The Great Gatsby

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Oxford University Press, Mar 5, 1998 - Fiction - 151 pages
80 Reviews
"He talked a lot about the past and I gathered that he wanted to recover something, some idea of himself perhaps, that had gone into loving Daisy. His life had been confused and disordered since then, but if he could once return to a certain starting place and go over it all slowly, he could find out what that thing was . . ." The Great Gatsby (1925), F. Scott Fitzgerald's masterpiece, stands among the greatest of all American fiction. Jay Gatsby's lavish lifestyle in a mansion on Long Island's gold coast encapsulates the spirit, excitement, and violence of the era Fitzgerald named `the Jazz Age'. Impelled by his love for Daisy Buchanan, Gatsby seeks nothing less than to recapture the moment five years earlier when his best and brightest dreams - his `unutterable visions' - seemed to be incarnated in her kiss. A moving portrayal of the power of romantic imagination, as well as the pathos and courage entailed in the pusuit of an unattainable dream, The Great Gatsby is a classic fiction of hope and disillusion. This edition is fully annotated with a fine Introduction incorporating new interpretation and detailing Fitzgerald's struggle to write the novel, its critical reception and its significance for future generations.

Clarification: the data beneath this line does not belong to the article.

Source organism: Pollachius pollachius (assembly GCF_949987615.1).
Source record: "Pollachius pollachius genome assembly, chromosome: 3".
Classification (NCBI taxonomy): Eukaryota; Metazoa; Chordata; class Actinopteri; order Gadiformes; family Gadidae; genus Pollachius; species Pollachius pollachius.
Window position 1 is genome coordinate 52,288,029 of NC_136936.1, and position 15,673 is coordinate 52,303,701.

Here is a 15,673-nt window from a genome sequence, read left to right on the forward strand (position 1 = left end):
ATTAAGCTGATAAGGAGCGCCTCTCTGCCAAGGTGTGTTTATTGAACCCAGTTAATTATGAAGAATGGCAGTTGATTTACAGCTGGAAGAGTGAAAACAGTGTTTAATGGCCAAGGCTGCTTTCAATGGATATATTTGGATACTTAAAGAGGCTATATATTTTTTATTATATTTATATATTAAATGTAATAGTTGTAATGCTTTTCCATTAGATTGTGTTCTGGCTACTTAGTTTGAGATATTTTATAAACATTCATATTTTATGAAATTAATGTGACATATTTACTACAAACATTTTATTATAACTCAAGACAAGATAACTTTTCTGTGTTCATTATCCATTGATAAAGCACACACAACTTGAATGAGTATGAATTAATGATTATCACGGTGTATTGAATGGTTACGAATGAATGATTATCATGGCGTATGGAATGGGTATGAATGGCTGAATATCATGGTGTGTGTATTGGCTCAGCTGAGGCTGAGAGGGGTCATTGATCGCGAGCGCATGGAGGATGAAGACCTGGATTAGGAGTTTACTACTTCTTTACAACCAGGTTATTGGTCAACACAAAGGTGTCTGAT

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About the author (1998)

Ruth Prigozy is Professor and former Chair of English at Hofstra University, Hempstead, New York. She has edited Fitzgerald's This Side of Paradise and is co-editor of the F.Scott Fitzgerald Newsletter.

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